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Many of Britain’s towns are confident, welcoming and optimistic places. They have rich histories and strong identities. But big changes have put many communities under strain. Our previous research has shown how feelings of loss and decline give hatred a foothold in some of Britain's strongest and proudest communities.

The aim of the State of Towns project is to understand what makes a town resilient in the face of change and tolerant in the face of difference. 

We want to help places across England and Wales to address the range of challenges which this throws up. This will involve providing support at a local level, as well as seeking to influence national policy.

Ultimately, this is a proactive approach to community cohesion. We want to address root causes, so as to stop divisive narratives from taking hold. And we want to promote policies which champion the value of towns. We believe that every town matters.


  1. We are producing research to better understand how demographic and economic changes are affecting the social fabric of our towns, to identify what needs to change to build stronger communities.

  2. We are working with local stakeholders in pilot communities, to understand up close what the issues there are, and to establish what works in addressing them.

  3. We are building a Towns Leadership Network across England and Wales, to share ideas, resources and best practice and connect those facing similar problems to find better solutions

  4. We are working with experts and practitioners to push for positive policy change at the national level, to increase the visibility of the ‘towns challenge’ and to address the structural challenges at play.


HOPE not hate was established on the premise that when people are given a choice between hope and hate, they choose hope. The far right take root where hope is lost. They exploit fears and frustrations, stirring up division.
Our fight against the far right has often seen this at the ballot box – such as with the British National Party in 2000s. We observed the same patterns emerge ten years later, with figures like Stephen Yaxley-Lennon deliberately seeking out deprived northern council estates.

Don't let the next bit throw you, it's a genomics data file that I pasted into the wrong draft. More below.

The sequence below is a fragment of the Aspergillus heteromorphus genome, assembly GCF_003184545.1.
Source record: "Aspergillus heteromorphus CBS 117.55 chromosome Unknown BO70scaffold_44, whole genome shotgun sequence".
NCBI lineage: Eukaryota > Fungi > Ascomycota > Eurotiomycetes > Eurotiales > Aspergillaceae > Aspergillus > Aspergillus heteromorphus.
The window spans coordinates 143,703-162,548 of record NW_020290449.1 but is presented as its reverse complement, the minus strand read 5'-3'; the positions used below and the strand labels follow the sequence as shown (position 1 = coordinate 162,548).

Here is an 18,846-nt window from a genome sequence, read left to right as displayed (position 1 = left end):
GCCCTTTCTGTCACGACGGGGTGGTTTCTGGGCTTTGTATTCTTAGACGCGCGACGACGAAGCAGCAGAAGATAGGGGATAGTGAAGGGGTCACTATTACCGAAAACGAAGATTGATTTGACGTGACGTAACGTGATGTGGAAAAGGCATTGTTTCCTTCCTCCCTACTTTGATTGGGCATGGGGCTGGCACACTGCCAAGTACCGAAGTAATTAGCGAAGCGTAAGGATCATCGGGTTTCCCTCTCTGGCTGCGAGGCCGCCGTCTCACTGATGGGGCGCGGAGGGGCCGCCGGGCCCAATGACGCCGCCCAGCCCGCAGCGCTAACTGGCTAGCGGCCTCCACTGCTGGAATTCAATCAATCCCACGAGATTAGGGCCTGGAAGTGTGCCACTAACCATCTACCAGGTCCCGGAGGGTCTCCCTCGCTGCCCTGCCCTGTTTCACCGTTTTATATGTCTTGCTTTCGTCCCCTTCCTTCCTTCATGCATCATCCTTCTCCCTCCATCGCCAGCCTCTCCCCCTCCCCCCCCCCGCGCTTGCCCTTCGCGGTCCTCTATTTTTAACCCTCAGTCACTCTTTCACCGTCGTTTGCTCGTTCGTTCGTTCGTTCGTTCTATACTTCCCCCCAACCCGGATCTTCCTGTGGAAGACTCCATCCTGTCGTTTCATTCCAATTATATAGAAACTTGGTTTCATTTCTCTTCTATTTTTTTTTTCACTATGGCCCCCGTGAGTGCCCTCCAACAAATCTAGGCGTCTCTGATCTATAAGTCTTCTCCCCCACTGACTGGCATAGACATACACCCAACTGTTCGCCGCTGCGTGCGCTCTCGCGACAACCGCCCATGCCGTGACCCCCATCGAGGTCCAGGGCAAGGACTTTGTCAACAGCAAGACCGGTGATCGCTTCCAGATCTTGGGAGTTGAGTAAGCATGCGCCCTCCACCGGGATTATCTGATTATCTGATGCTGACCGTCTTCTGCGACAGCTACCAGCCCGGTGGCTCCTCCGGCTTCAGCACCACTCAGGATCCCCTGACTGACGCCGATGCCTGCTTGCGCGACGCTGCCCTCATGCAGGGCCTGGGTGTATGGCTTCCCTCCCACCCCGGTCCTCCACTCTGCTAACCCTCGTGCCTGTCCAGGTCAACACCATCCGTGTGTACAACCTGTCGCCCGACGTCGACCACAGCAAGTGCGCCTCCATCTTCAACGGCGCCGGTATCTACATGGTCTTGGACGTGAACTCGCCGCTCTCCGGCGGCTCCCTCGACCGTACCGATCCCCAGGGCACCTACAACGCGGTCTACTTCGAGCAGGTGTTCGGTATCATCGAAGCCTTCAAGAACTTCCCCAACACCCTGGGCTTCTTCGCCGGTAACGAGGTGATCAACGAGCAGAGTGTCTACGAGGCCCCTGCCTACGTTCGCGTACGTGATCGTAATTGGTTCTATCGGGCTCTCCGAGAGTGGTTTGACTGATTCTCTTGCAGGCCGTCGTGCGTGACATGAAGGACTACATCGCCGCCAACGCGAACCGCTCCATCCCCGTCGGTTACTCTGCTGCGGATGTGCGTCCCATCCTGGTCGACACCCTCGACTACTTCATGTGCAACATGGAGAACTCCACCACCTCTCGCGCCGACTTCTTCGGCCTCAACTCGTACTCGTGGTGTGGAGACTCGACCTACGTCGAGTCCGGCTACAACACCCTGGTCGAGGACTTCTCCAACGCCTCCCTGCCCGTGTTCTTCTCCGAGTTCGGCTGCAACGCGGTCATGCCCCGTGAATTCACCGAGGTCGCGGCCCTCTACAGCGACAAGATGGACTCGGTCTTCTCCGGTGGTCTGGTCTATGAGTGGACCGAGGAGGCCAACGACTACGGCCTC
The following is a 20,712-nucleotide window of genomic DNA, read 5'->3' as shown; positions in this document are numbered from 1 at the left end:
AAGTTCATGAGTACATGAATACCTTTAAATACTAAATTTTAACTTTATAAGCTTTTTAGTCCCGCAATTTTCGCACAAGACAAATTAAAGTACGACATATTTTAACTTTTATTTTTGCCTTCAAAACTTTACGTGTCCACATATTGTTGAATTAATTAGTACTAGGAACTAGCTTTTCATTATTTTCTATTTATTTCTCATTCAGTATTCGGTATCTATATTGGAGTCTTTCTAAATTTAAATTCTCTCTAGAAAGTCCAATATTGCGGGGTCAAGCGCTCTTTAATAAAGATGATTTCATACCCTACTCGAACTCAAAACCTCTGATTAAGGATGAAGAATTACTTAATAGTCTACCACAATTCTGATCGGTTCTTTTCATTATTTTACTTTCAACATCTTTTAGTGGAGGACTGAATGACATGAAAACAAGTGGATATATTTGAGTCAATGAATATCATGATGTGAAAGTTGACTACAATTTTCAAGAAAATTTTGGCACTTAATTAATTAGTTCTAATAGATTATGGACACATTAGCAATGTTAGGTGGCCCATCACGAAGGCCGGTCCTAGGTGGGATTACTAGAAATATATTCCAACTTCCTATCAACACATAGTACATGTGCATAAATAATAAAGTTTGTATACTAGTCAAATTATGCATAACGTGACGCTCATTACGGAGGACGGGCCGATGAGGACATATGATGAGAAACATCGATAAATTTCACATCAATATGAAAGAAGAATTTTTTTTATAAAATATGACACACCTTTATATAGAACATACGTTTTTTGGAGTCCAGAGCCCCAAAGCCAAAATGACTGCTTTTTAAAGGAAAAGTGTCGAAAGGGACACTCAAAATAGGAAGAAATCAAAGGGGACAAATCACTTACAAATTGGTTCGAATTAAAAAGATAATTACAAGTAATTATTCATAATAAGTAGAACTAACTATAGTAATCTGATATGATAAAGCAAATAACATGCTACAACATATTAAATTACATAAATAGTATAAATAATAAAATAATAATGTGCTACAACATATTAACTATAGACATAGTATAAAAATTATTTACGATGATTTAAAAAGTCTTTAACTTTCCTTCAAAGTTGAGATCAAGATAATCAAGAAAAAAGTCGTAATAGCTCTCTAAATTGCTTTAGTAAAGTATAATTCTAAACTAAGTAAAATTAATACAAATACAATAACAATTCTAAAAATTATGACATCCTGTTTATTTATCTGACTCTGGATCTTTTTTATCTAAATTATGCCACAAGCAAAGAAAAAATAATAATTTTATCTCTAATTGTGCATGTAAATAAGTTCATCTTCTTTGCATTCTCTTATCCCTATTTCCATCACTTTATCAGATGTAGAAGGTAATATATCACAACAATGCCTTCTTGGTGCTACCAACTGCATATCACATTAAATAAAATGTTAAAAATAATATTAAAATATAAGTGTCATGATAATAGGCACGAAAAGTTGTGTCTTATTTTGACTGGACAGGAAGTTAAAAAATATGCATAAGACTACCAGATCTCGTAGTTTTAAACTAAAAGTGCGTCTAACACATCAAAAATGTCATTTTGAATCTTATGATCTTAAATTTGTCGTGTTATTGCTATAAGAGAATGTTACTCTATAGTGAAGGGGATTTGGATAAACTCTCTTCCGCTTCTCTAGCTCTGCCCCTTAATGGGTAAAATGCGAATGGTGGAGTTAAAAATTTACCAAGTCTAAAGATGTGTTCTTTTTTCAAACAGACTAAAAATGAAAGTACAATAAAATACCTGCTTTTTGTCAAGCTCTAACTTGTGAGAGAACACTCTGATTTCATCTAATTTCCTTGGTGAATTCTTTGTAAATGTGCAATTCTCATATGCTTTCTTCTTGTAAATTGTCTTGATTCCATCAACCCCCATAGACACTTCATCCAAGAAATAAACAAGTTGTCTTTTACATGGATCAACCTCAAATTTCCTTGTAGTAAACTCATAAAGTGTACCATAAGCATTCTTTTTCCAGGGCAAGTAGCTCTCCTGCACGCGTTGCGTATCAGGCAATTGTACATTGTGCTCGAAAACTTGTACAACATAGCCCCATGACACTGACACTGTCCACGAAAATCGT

Each time these figures have emerged, hate has lost out to hope, with the decline of the electoral far right in the UK, and dwindling street movements. But the anger and disaffection which these groups both exploited and catalysed has not disappeared, and neither have the underlying problems.

Immigration and multiculturalism have become a focus for grievances felt in many communities. But there are deeper feelings of resentment, to a distant political establishment and stark economic decline.

Our 2018 report, Fear, Hope and Loss, mapped attitudes in England and Wales. It starkly laid out how a feeling of loss combined with a lack of opportunities was creating pockets of hostility in post-industrial and coastal towns.

In the National Conversation , meanwhile, we found that immigration was seen as a national issue, passed through a local lens. Neighbourhood pressures or points of tension could often spill over into anti-migrant sentiment.


Sometimes these were directly related to immigration, such as neighbourhoods overwhelmed by large numbers of houses of multiple occupancy for a rapidly growing population of migrant workers. But often they occurred in places with little history of diversity, and were not about migration at all. Instead they reflected broader resentments – about housing, healthcare, or employment.